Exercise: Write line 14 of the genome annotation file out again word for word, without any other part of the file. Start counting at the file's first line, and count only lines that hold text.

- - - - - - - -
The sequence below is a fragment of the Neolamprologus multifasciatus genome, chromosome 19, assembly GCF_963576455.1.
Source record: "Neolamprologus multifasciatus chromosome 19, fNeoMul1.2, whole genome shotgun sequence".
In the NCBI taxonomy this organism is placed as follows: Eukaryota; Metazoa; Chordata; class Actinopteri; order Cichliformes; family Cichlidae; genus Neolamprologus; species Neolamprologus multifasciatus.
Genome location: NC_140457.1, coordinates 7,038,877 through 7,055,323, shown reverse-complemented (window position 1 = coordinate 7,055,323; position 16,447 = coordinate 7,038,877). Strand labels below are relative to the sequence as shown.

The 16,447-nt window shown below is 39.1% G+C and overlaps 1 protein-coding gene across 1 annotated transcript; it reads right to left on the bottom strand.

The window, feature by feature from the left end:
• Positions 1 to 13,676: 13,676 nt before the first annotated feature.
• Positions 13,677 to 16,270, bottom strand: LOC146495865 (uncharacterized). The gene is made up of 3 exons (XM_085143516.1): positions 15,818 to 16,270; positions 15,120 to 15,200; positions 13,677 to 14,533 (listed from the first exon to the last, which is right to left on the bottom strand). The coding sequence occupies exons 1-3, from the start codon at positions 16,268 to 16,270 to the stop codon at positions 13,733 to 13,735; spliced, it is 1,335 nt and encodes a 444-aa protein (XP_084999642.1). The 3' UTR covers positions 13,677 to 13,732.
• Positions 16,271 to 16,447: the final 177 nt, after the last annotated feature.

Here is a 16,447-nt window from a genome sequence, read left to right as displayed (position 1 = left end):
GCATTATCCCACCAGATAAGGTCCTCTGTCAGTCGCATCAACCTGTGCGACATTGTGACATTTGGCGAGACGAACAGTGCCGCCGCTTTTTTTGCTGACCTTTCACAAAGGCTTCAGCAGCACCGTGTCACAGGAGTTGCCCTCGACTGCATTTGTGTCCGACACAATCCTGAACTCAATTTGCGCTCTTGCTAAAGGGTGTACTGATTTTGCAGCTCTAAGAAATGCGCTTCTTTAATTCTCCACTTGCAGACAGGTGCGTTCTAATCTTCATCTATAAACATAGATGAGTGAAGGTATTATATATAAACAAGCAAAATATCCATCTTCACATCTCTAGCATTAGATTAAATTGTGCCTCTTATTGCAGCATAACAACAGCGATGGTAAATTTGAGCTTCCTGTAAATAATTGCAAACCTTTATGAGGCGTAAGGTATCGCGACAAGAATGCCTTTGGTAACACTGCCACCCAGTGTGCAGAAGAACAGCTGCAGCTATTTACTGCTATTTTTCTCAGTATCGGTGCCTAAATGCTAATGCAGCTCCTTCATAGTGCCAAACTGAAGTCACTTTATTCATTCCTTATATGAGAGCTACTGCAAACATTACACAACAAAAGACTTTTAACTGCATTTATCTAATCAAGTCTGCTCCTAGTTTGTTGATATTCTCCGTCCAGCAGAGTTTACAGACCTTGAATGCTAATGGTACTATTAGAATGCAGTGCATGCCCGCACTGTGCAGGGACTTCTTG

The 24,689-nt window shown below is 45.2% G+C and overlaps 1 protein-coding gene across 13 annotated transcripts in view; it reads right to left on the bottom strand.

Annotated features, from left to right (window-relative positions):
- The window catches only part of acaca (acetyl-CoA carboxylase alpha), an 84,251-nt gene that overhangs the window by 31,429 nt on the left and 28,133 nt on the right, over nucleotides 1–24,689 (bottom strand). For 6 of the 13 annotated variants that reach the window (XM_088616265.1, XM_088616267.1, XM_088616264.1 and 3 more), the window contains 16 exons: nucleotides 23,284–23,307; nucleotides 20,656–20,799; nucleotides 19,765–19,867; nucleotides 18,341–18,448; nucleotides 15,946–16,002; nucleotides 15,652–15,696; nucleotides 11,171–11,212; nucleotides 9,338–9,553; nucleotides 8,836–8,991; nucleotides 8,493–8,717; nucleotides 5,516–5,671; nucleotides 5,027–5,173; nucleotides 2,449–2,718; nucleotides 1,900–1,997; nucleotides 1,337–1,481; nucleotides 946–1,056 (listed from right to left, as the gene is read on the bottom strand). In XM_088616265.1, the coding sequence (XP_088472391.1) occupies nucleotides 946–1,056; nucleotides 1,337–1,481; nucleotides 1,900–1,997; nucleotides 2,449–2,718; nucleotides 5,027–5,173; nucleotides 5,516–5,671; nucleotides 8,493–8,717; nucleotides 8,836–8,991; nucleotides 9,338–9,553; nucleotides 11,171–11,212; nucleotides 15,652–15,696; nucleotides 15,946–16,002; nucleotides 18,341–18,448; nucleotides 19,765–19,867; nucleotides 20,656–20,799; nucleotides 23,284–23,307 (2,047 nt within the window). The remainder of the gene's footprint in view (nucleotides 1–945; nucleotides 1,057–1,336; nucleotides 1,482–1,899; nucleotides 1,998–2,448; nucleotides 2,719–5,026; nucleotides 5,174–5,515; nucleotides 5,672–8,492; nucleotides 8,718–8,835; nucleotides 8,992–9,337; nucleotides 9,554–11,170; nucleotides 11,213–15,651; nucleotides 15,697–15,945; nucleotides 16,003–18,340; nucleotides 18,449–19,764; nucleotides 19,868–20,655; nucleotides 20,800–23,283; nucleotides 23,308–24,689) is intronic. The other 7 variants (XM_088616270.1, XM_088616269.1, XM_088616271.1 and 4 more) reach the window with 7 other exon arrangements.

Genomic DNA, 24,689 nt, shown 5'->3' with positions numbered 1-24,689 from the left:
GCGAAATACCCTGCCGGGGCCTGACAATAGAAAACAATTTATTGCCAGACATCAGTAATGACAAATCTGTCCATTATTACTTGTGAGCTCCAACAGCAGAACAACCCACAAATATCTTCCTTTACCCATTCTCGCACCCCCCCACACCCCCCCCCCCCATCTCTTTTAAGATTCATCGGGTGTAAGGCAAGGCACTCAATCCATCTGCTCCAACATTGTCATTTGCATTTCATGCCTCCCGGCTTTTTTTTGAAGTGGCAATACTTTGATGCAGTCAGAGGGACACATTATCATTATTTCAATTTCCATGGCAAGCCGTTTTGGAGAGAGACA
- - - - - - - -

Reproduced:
- The window catches only part of acaca (acetyl-CoA carboxylase alpha), an 84,251-nt gene that overhangs the window by 31,429 nt on the left and 28,133 nt on the right, over nucleotides 1–24,689 (bottom strand). For 6 of the 13 annotated variants that reach the window (XM_088616265.1, XM_088616267.1, XM_088616264.1 and 3 more), the window contains 16 exons: nucleotides 23,284–23,307; nucleotides 20,656–20,799; nucleotides 19,765–19,867; nucleotides 18,341–18,448; nucleotides 15,946–16,002; nucleotides 15,652–15,696; nucleotides 11,171–11,212; nucleotides 9,338–9,553; nucleotides 8,836–8,991; nucleotides 8,493–8,717; nucleotides 5,516–5,671; nucleotides 5,027–5,173; nucleotides 2,449–2,718; nucleotides 1,900–1,997; nucleotides 1,337–1,481; nucleotides 946–1,056 (listed from right to left, as the gene is read on the bottom strand). In XM_088616265.1, the coding sequence (XP_088472391.1) occupies nucleotides 946–1,056; nucleotides 1,337–1,481; nucleotides 1,900–1,997; nucleotides 2,449–2,718; nucleotides 5,027–5,173; nucleotides 5,516–5,671; nucleotides 8,493–8,717; nucleotides 8,836–8,991; nucleotides 9,338–9,553; nucleotides 11,171–11,212; nucleotides 15,652–15,696; nucleotides 15,946–16,002; nucleotides 18,341–18,448; nucleotides 19,765–19,867; nucleotides 20,656–20,799; nucleotides 23,284–23,307 (2,047 nt within the window). The remainder of the gene's footprint in view (nucleotides 1–945; nucleotides 1,057–1,336; nucleotides 1,482–1,899; nucleotides 1,998–2,448; nucleotides 2,719–5,026; nucleotides 5,174–5,515; nucleotides 5,672–8,492; nucleotides 8,718–8,835; nucleotides 8,992–9,337; nucleotides 9,554–11,170; nucleotides 11,213–15,651; nucleotides 15,697–15,945; nucleotides 16,003–18,340; nucleotides 18,449–19,764; nucleotides 19,868–20,655; nucleotides 20,800–23,283; nucleotides 23,308–24,689) is intronic. The other 7 variants (XM_088616270.1, XM_088616269.1, XM_088616271.1 and 4 more) reach the window with 7 other exon arrangements.